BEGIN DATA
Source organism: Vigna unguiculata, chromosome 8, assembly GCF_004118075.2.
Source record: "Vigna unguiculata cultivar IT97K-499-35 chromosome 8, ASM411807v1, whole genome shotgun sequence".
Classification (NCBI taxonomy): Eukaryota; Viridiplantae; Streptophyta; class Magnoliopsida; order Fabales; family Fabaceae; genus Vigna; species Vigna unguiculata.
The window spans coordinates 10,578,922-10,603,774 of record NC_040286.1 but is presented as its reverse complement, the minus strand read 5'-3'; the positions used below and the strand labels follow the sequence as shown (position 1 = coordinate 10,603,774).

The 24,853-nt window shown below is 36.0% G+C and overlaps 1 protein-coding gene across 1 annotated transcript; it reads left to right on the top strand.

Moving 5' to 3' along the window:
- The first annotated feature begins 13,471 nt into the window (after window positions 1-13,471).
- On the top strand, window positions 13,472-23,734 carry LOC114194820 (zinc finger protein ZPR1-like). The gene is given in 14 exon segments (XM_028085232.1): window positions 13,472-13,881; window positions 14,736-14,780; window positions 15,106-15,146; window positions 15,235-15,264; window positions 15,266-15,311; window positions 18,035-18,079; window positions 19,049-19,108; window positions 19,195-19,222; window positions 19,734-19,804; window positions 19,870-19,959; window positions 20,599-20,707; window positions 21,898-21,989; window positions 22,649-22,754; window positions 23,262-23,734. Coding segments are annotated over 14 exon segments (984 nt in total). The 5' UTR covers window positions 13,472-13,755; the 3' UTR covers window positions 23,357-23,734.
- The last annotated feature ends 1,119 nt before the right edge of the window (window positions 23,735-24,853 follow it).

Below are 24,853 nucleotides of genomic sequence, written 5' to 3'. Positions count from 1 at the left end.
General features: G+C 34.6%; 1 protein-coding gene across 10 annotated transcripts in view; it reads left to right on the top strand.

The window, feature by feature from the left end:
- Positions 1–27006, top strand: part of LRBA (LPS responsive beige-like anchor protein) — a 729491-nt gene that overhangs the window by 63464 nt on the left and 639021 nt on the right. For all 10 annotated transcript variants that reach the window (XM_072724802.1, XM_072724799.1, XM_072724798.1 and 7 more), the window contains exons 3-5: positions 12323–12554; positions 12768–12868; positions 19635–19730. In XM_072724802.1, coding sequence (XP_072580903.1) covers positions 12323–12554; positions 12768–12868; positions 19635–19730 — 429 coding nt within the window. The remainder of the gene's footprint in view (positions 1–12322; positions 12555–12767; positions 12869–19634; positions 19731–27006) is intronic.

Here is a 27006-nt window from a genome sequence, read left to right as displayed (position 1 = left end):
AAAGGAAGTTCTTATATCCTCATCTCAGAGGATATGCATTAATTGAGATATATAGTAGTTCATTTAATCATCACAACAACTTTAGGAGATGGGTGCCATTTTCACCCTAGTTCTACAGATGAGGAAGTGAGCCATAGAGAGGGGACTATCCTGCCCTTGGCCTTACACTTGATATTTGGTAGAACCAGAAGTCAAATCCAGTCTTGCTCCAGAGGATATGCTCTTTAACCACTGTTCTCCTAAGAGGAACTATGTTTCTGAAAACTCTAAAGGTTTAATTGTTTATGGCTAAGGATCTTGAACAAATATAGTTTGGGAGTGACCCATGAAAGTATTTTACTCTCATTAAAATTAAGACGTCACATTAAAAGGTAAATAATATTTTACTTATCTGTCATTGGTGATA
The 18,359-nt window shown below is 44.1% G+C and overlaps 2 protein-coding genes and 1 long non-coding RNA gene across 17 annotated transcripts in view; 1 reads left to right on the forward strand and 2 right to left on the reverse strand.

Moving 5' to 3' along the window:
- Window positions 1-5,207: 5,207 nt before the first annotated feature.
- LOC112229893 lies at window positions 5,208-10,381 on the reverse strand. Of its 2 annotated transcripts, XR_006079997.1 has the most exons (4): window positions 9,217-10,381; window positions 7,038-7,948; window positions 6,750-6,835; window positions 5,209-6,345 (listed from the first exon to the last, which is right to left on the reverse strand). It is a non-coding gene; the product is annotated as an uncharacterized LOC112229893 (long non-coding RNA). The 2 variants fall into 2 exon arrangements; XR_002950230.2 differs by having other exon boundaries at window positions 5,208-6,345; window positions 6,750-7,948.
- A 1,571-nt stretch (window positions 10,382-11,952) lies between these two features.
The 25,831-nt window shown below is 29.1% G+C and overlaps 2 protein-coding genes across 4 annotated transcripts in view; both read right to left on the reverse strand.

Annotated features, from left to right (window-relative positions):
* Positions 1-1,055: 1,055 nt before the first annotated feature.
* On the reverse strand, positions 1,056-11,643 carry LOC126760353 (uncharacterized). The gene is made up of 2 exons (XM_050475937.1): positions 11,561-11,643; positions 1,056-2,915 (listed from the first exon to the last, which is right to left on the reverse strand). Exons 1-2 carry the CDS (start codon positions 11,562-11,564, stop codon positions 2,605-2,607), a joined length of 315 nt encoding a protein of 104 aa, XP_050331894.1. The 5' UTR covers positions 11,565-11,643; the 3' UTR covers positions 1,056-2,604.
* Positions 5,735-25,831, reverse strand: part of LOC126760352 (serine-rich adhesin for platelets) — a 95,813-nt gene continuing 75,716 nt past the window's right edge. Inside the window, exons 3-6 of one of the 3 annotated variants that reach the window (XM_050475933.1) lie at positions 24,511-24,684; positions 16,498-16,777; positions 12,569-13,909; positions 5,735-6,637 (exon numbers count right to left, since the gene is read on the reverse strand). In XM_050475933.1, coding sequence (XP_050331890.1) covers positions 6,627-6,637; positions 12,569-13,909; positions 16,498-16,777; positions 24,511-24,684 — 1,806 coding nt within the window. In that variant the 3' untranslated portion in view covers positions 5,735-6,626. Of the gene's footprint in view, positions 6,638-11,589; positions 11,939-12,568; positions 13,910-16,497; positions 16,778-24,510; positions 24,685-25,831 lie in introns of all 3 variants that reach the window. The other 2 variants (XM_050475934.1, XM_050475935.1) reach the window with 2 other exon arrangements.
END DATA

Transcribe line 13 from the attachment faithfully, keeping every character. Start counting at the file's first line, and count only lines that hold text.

- Positions 1–27006, top strand: part of LRBA (LPS responsive beige-like anchor protein) — a 729491-nt gene that overhangs the window by 63464 nt on the left and 639021 nt on the right. For all 10 annotated transcript variants that reach the window (XM_072724802.1, XM_072724799.1, XM_072724798.1 and 7 more), the window contains exons 3-5: positions 12323–12554; positions 12768–12868; positions 19635–19730. In XM_072724802.1, coding sequence (XP_072580903.1) covers positions 12323–12554; positions 12768–12868; positions 19635–19730 — 429 coding nt within the window. The remainder of the gene's footprint in view (positions 1–12322; positions 12555–12767; positions 12869–19634; positions 19731–27006) is intronic.